It is that time of year again! VMworld 2012 is upon us, and there is a jam-packed week planned in San Francisco, August 26 through 30 at the Moscone Center. The main topics of discussion will center on how the new cloud computing landscape requires greater innovation, performance and confidence to push system and software delivery to the next level. Learn how to master this at VMworld, where you will gain the tools and training necessary to succeed.
A couple of weeks ago I was asked to speak at the Cloud Computing Conference in Tel Aviv to present the Radware cloud ready Virtual Application Delivery Fabric. With some luck, I had a fortuitous meeting with the conference organizer prior to the event. I was able to discern the hot issue for the attendee base: security. The reason was clear as a prominent website suffered a highly publicized series of cyber attacks just prior to the convention.
Why fortuitous you ask? It gave me the chance to understand attendees’ interest in security, and in turn use the
opportunity to explain how ADC virtualization should be done differently in the cloud than in the private data center.
I just got back from IBM Impact 2012 held in Las Vegas and would like to share my impressions of the show. The conference delivered an exciting campaign about innovation, transformation and growth.
The highlight for IBM customers with whom I spoke came during the moment when the IBM PureSystems Platform – an expert integrated system – was unveiled. IBM demonstrated a total application setup in under four hours, starting from uncrating the unit. This defines a huge reduction in application deployment time, cost and expertise. Clearly this solution leveraging application patterns is innovative and posed to change application rollouts in our market.
Everyone’s talking about these various next-gen data center trends – and there are so many buzz-words which makes it hard to follow. So I’ve decided to pick-up the glove, and in my next blog series I will try to explain the key trends that impact the next-generation data center, see what each trend means and finally discuss how they can be addressed in the most cost-effective way.
A couple of weeks ago, I published an article in which we discussed how we can shorten the time it takes to roll out a new application.
We outlined the following steps of an application rollout:
- Purchase servers and allocate storage
- Purchase Application Delivery Controller (ADC)
Imagine you want to rollout a new business application in your organization? How long does it take? How many steps are there along the way?
If we think about it, rolling out a new application usually includes the following high-level steps:
Last week I attended the Cloud Expo Europe 2012, which was held in the Olympia exhibition hall in London. During the exhibition, I helped man the Radware booth and I also had a speaking slot in which I presented Radware’s Cloud ADC solutions for cloud service providers.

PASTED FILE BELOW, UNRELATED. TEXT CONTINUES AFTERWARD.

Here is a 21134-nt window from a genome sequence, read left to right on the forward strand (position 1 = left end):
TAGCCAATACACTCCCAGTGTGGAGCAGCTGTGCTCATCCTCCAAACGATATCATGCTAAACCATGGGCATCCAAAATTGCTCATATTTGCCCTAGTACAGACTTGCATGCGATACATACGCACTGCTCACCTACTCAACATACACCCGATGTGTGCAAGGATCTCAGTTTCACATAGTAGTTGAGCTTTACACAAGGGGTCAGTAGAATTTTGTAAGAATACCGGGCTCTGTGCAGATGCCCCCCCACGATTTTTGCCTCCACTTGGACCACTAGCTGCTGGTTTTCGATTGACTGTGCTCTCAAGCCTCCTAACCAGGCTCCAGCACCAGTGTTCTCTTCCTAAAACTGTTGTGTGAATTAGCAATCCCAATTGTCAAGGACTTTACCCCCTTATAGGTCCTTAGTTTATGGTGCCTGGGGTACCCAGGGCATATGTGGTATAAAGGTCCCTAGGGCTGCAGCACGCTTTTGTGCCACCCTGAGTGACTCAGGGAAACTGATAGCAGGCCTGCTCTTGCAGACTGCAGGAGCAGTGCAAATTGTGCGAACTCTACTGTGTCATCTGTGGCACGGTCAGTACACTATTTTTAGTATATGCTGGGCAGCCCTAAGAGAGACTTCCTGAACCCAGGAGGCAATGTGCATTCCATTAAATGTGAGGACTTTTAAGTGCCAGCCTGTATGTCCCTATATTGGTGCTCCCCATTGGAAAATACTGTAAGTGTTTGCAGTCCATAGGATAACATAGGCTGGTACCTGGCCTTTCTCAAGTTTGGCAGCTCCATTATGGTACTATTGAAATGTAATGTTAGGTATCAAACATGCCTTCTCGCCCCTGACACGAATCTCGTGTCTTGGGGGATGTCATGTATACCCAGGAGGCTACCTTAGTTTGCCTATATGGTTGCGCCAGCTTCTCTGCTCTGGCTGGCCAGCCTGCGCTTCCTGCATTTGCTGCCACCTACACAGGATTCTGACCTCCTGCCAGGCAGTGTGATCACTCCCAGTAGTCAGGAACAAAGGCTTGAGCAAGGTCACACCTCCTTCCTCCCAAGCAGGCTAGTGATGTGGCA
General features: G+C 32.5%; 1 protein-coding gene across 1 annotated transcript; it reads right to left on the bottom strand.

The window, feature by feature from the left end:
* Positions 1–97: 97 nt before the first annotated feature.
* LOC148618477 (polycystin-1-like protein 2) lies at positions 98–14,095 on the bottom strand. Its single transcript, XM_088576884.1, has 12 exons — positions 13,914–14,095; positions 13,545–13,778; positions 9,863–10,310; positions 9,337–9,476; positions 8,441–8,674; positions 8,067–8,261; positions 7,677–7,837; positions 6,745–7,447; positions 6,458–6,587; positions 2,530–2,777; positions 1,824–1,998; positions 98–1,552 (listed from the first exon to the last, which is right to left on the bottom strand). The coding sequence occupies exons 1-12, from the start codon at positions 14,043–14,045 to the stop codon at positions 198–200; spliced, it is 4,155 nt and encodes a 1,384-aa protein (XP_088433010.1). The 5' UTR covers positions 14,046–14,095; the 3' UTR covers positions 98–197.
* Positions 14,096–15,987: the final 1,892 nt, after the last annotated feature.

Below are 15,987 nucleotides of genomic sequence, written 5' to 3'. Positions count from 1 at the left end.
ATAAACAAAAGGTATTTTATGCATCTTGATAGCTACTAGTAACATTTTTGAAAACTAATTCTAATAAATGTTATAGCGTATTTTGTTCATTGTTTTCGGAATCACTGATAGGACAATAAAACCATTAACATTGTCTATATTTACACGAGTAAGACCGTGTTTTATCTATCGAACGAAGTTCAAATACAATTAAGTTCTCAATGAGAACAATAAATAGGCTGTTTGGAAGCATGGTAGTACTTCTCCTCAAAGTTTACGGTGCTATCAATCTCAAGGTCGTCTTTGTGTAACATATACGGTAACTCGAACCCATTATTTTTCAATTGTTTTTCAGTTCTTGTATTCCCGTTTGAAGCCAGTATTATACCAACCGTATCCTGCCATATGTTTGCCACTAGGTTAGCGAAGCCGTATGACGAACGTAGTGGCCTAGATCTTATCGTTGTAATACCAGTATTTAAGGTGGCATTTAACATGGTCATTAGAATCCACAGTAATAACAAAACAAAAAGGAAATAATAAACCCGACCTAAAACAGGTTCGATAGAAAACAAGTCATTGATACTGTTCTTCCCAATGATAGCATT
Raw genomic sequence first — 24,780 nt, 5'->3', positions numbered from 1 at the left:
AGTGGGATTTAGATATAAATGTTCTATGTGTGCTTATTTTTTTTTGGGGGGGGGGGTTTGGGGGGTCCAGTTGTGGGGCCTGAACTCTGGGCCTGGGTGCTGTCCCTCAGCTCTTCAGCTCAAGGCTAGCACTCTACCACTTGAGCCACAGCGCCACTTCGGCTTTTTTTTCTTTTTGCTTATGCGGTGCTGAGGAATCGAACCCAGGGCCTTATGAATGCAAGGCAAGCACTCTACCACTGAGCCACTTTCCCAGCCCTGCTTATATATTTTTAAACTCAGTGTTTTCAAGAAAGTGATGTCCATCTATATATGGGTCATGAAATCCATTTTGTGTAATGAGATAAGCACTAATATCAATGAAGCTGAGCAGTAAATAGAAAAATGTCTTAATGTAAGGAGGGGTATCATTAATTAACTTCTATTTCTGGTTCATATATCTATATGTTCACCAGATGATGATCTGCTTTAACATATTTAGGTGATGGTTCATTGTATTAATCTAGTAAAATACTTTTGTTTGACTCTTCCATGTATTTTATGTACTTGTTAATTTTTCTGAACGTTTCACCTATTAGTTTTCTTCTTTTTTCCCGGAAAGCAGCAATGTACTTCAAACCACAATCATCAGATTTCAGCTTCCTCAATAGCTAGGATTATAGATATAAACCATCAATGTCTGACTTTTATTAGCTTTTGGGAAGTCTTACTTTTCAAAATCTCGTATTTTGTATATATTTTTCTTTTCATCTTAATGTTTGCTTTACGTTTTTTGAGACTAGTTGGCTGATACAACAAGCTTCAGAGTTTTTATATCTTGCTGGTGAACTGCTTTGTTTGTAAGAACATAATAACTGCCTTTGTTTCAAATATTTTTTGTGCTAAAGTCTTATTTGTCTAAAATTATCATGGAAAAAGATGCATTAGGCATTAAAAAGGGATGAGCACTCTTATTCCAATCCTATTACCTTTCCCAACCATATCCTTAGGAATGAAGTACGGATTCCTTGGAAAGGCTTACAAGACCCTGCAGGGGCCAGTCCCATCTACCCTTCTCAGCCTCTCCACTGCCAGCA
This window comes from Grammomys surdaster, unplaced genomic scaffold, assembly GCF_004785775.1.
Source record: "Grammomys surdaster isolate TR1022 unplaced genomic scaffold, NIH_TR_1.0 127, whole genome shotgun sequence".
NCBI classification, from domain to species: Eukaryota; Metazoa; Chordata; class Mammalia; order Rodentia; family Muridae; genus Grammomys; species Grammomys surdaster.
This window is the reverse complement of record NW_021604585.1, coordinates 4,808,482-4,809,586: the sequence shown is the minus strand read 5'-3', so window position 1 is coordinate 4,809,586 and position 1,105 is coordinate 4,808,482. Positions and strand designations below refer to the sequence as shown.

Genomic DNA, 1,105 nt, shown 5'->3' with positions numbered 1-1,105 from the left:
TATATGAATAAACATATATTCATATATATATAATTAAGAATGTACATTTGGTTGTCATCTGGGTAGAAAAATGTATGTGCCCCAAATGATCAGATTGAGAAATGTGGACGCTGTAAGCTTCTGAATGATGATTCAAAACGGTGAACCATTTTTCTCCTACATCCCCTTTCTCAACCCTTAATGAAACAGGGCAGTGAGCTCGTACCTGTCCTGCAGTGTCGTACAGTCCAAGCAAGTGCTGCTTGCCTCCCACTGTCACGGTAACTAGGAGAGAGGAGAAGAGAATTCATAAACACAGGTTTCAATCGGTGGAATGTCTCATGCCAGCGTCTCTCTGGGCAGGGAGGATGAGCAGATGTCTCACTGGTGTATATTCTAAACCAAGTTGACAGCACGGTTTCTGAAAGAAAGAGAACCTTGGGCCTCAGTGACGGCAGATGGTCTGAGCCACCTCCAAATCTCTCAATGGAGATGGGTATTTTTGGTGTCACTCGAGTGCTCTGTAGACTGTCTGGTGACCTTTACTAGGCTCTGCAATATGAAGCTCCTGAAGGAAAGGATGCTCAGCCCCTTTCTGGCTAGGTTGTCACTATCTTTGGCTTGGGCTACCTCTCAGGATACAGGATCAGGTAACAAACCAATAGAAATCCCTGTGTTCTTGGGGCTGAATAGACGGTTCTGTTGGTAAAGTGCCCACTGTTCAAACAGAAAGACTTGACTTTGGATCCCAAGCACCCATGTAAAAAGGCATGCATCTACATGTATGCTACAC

I took the time to walk around and check out the different cloud-computing vendors which were presenting in the expo. I wanted to see if they were offering application delivery services as part of the overall IaaS offering.
If you’re part of the IT/network infrastructure industry or, even better, if you own an application or a line of business (LOB), you surely know that the data center has some well known requirements including application availability, performance and security. These can be addressed using an Application Delivery Controllers (ADC) or, simply put, a load balancer. While Radware is not the only ADC vendor out there, it does provide one of the finest ADCs and definitely the most future-proof ADC on the market: The Alteon 5224.
By Tyson Macaulay – CISSP, CISA Bell Business Markets
NOTE: Tyson Macaulay of Bell Business Markets, Canada, was one of the attendees at Radware’s recent Executive Exchange event in Prague, Czech Republic. We asked him if he wouldn’t mind sharing his thoughts on the meeting and helping us see the event from participants’ point of view.
There is no substitute for going to a live event and meeting real people with the same interests and priorities – I don’t care where they come from or who they work for – even competitors. After 20 hours of travel, including running the gauntlet of Chicago – O’Hare Airport, I arrived at the Radware Executive Exchange Summit in Prague on Nov. 7th on a warm fall day. (Well, warm for a Canadian, anyway – it was probably 12º C). I came to meet the people and that is exactly what I got.
The first session I attended was about the Radware virtualization management solution for data centres. This was entirely new information to me, because I know Radware from their load balancing legacy and more recent security products.
Last week I had a business trip to China, visiting our customers and new prospects. Our business in China is growing fast and one of the drivers for this growth is cloud initiatives. It seems to me that in China everyone is talking about the cloud, busy building data centers for the cloud or planning how to move their business to the cloud. I have no doubt that with government investment of US $154 Billion (as announced recently), China is on its way to become one of the world’s cloud hubs.